In an effort to reduce the environmental impact of the Betty Marler Center, Mr. Zeiner and his horticulture class have initiated an aquaponics growing center.  The goal of the aquaponics center is to grow the herbs and spices needed in the kitchen, thus helping the Betty Marler Center become more self-sufficient and environmentally friendly.  An average pound of produce requires roughly 5,000 to 10,000 gallons of water to grow, significantly stressing water supplies in areas prone to drought such as Colorado.  Through the aquaponics process, that same pound of produce can be made with just 5 to 10 pounds of water.
The process is a highly unique and complicated process, which utilizes a bio-integrated system that links re-circulating aquaculture with hydroponic vegetable, flower or herb production.  Essentially, fish living below the growing tray produce waste that is high in nitrates.  These nitrates are then pumped into the root system of the plants, and plants grow at an exponential rate.  The plants then oxygenate the water which is returned to the fish.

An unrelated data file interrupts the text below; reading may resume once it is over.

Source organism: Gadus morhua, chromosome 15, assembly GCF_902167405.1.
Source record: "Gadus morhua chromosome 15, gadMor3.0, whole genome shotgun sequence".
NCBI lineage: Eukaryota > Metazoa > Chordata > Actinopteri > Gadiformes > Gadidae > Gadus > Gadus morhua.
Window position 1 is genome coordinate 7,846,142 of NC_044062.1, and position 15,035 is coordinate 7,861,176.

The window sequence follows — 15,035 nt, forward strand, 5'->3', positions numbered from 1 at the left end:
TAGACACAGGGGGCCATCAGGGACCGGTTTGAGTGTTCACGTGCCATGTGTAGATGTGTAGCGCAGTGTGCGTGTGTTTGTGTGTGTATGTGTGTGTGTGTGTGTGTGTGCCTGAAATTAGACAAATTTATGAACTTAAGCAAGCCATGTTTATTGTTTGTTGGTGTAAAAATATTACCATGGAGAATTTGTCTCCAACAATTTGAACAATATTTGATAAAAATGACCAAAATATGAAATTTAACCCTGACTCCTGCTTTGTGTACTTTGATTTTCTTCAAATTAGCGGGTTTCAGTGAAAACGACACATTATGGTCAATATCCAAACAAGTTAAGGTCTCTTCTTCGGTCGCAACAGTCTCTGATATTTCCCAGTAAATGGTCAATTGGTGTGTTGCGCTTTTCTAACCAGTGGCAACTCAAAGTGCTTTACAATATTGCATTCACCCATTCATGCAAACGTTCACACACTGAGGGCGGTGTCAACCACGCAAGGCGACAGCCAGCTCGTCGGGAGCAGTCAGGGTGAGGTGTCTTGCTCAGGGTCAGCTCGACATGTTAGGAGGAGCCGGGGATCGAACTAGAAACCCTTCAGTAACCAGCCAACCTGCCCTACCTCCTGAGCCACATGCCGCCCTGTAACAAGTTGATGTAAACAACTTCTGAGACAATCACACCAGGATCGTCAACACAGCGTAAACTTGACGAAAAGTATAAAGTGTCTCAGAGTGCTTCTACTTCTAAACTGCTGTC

“It’s an exciting process, and the kids have done a great job grasping the concept and putting it into action” said Mr Zeiner.  The students in the horticulture class are responsible for the entire growing center which includes taking care of the fish, the plants, and harvesting all the herbs and vegetables.  To initiate the growing process, the students had to clone various plants in a highly complicated sequence that was conducted solely by the students.  “There is a lot that goes into it, and it’s a delicate balance we have to monitor closely, but it’s rewarding when we get to make recipes and enjoy the vegetables we grow” said a student.  While the growing center is in its infancy, the horticulture program will look to expand the process into mass production in the very near future.